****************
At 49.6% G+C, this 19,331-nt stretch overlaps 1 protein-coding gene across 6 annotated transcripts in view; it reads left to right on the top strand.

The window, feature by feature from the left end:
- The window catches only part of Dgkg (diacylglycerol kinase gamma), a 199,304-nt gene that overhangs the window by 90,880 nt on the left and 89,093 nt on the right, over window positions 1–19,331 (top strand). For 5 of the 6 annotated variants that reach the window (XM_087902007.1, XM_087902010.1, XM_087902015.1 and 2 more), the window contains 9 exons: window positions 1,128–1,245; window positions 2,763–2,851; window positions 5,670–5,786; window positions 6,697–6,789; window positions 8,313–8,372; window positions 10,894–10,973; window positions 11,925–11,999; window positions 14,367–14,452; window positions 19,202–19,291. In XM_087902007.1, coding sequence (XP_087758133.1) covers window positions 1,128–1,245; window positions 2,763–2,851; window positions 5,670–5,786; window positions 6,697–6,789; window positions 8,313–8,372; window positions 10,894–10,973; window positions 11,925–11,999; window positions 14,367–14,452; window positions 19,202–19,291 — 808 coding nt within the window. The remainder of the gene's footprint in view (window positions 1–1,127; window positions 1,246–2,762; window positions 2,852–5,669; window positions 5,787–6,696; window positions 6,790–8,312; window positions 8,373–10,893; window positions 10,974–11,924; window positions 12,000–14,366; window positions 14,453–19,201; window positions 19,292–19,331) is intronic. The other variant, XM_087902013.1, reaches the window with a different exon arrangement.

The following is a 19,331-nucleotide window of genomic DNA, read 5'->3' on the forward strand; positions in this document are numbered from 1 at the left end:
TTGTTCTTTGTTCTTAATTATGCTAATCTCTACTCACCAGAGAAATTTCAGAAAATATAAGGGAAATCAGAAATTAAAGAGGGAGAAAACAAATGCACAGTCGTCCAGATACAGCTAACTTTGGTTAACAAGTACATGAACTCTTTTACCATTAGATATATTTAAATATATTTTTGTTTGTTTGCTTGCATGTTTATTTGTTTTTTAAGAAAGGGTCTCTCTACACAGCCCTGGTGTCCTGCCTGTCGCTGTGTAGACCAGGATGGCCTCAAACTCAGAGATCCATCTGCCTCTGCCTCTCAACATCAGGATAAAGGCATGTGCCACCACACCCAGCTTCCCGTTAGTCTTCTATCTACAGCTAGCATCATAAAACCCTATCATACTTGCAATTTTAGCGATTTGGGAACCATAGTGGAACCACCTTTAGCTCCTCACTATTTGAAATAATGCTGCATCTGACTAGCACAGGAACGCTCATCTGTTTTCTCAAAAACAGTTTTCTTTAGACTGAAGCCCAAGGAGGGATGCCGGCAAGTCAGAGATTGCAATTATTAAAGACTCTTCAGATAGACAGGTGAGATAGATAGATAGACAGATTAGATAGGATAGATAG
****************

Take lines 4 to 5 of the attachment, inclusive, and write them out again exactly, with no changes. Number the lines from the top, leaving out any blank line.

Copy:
The following is a 19,331-nucleotide window of genomic DNA, read 5'->3' on the forward strand; positions in this document are numbered from 1 at the left end:
TTGTTCTTTGTTCTTAATTATGCTAATCTCTACTCACCAGAGAAATTTCAGAAAATATAAGGGAAATCAGAAATTAAAGAGGGAGAAAACAAATGCACAGTCGTCCAGATACAGCTAACTTTGGTTAACAAGTACATGAACTCTTTTACCATTAGATATATTTAAATATATTTTTGTTTGTTTGCTTGCATGTTTATTTGTTTTTTAAGAAAGGGTCTCTCTACACAGCCCTGGTGTCCTGCCTGTCGCTGTGTAGACCAGGATGGCCTCAAACTCAGAGATCCATCTGCCTCTGCCTCTCAACATCAGGATAAAGGCATGTGCCACCACACCCAGCTTCCCGTTAGTCTTCTATCTACAGCTAGCATCATAAAACCCTATCATACTTGCAATTTTAGCGATTTGGGAACCATAGTGGAACCACCTTTAGCTCCTCACTATTTGAAATAATGCTGCATCTGACTAGCACAGGAACGCTCATCTGTTTTCTCAAAAACAGTTTTCTTTAGACTGAAGCCCAAGGAGGGATGCCGGCAAGTCAGAGATTGCAATTATTAAAGACTCTTCAGATAGACAGGTGAGATAGATAGATAGACAGATTAGATAGGATAGATAG